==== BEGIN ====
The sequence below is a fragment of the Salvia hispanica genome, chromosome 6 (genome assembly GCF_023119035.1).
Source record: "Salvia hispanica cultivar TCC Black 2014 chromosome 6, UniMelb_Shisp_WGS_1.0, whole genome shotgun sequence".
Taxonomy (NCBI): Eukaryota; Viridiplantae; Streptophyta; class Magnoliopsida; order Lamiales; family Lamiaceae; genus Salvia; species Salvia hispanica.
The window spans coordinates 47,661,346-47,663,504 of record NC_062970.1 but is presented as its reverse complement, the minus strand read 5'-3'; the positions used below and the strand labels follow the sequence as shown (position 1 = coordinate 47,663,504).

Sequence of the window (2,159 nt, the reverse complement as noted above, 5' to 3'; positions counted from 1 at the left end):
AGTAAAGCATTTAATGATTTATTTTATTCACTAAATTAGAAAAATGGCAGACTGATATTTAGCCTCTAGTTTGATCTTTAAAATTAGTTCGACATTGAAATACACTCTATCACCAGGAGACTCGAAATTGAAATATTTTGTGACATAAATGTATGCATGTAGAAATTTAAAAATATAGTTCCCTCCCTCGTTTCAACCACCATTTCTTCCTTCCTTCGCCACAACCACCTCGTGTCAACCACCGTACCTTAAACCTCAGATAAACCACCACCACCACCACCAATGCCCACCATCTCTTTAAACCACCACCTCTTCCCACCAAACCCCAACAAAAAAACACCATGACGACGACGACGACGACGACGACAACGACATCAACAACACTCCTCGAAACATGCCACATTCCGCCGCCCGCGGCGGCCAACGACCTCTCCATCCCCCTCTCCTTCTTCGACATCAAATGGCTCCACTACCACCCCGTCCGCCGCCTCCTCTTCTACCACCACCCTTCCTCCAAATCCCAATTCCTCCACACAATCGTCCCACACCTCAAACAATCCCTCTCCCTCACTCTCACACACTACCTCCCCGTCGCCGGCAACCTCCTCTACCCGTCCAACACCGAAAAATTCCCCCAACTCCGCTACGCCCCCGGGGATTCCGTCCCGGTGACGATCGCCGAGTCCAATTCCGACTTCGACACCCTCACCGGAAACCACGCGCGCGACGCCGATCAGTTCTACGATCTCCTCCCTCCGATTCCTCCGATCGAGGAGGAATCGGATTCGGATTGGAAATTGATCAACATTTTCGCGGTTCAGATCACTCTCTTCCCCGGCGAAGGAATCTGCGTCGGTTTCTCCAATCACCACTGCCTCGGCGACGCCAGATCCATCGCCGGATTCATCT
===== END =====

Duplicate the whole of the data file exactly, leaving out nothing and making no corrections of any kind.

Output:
The sequence below is a fragment of the Salvia hispanica genome, chromosome 6 (genome assembly GCF_023119035.1).
Source record: "Salvia hispanica cultivar TCC Black 2014 chromosome 6, UniMelb_Shisp_WGS_1.0, whole genome shotgun sequence".
Taxonomy (NCBI): Eukaryota; Viridiplantae; Streptophyta; class Magnoliopsida; order Lamiales; family Lamiaceae; genus Salvia; species Salvia hispanica.
The window spans coordinates 47,661,346-47,663,504 of record NC_062970.1 but is presented as its reverse complement, the minus strand read 5'-3'; the positions used below and the strand labels follow the sequence as shown (position 1 = coordinate 47,663,504).

Sequence of the window (2,159 nt, the reverse complement as noted above, 5' to 3'; positions counted from 1 at the left end):
AGTAAAGCATTTAATGATTTATTTTATTCACTAAATTAGAAAAATGGCAGACTGATATTTAGCCTCTAGTTTGATCTTTAAAATTAGTTCGACATTGAAATACACTCTATCACCAGGAGACTCGAAATTGAAATATTTTGTGACATAAATGTATGCATGTAGAAATTTAAAAATATAGTTCCCTCCCTCGTTTCAACCACCATTTCTTCCTTCCTTCGCCACAACCACCTCGTGTCAACCACCGTACCTTAAACCTCAGATAAACCACCACCACCACCACCAATGCCCACCATCTCTTTAAACCACCACCTCTTCCCACCAAACCCCAACAAAAAAACACCATGACGACGACGACGACGACGACGACAACGACATCAACAACACTCCTCGAAACATGCCACATTCCGCCGCCCGCGGCGGCCAACGACCTCTCCATCCCCCTCTCCTTCTTCGACATCAAATGGCTCCACTACCACCCCGTCCGCCGCCTCCTCTTCTACCACCACCCTTCCTCCAAATCCCAATTCCTCCACACAATCGTCCCACACCTCAAACAATCCCTCTCCCTCACTCTCACACACTACCTCCCCGTCGCCGGCAACCTCCTCTACCCGTCCAACACCGAAAAATTCCCCCAACTCCGCTACGCCCCCGGGGATTCCGTCCCGGTGACGATCGCCGAGTCCAATTCCGACTTCGACACCCTCACCGGAAACCACGCGCGCGACGCCGATCAGTTCTACGATCTCCTCCCTCCGATTCCTCCGATCGAGGAGGAATCGGATTCGGATTGGAAATTGATCAACATTTTCGCGGTTCAGATCACTCTCTTCCCCGGCGAAGGAATCTGCGTCGGTTTCTCCAATCACCACTGCCTCGGCGACGCCAGATCCATCGCCGGATTCATCT